By Dave Graham
Security fears at U.S. companies in Mexico have increased over the past year, fueled by growing concern about the threat from drug cartels, a poll by the American Chamber of Commerce of Mexico showed.
Some 67 percent of respondents in the study published on Tuesday said the security situation in Mexico had worsened in 2010, a rise of nine percentage points from the previous year.
Only 8.0 percent of those polled by the Chamber, which accounts for the bulk of foreign direct investment into Mexico, took the view that conditions had improved.
Foremost among the causes were threats to workers and increasing extortion by criminal gangs, who have been at war with the state since President Felipe Calderon launched a crackdown on the cartels after taking office in late 2006.
"These problems have affected operations, causing various companies to restrict movement of staff into and within Mexico," the report by the chamber said.
Over the past four years, more than 36,000 people have been killed in violence related to the drug war, although reports of workers being actively targeted by the gangs are rare.
Earlier this month, however, officials told Reuters two employees of Mexico's state oil monopoly Pemex were killed by suspected drug gang hitmen.
Firms have responded to the menace by stepping up security and 80 percent of the survey participants who felt the situation had improved based this assessment on additional measures they had implemented internally.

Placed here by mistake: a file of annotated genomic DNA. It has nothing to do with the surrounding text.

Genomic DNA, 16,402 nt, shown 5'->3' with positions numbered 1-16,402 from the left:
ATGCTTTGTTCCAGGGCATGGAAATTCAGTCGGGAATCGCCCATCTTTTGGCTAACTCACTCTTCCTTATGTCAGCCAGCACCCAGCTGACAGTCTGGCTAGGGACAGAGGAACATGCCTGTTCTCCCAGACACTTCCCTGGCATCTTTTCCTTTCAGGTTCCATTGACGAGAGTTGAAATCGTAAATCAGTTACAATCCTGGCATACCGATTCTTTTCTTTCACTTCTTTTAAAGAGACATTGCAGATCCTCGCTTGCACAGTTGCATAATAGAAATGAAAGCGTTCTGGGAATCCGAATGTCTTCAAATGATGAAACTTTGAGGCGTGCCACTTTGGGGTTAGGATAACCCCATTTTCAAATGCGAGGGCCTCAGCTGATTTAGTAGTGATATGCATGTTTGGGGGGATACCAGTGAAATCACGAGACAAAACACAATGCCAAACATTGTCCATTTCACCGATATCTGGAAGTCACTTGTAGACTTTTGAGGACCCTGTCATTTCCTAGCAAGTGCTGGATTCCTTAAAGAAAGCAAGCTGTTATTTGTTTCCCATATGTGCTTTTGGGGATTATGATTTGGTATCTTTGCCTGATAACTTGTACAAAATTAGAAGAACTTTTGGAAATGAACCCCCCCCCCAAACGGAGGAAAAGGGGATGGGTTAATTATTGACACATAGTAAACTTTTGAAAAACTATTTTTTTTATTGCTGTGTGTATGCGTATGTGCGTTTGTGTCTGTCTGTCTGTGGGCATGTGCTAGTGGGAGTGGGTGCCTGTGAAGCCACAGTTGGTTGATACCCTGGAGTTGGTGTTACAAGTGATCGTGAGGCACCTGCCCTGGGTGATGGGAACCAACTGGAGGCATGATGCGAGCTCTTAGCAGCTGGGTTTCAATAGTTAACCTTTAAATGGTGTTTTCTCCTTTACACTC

Only one in five felt an improvement was thanks to the efforts of Calderon's government, which has exchanged angry words with the United States over how to prosecute the drug war that is sucking up manpower and money from both countries.
All told, 26 percent of respondents said their company was safer than a year earlier, although 45 percent took the opposite view -- up from 34 percent in the previous survey.
The rising tide of violence has stirred concern that foreign investment will stay away from Mexico. The study was inconclusive on this point, though other business surveys have suggested companies have not been panicked by the death count.
The American Chamber said some 27 percent of companies had reconsidered planned investment or expansion in Mexico due to the security outlook, the same proportion as last year. Just under half said the risks had not prompted them to reconsider.
Thomas Gillen, head of the American Chamber's security committee, said the group was optimistic the difficulties would not stop more investment reaching Mexico, which sells about 80 percent of exports to its northern neighbor.
"The president of the American Chamber said last night he's predicting foreign direct investment to Mexico of between $18 billion and $21 billion in 2011," Gillen said.
In the best case scenario this would be a rise of about 17 percent on 2010, when Latin America's second biggest economy attracted foreign direct investment worth $17.7 billion.
"In a word, the American Chamber is bullish," Gillen said.
A separate survey published in December by the German-Mexican chamber of commerce (CAMEXA) showed three out of four firms planned fresh investment in Mexico this year, and that 63 percent aimed to increase their staffing levels.
The American Chamber's survey was conducted between November 29, 2010 and January 31, 2011, and based on responses from some 511 participants, nearly double the previous total.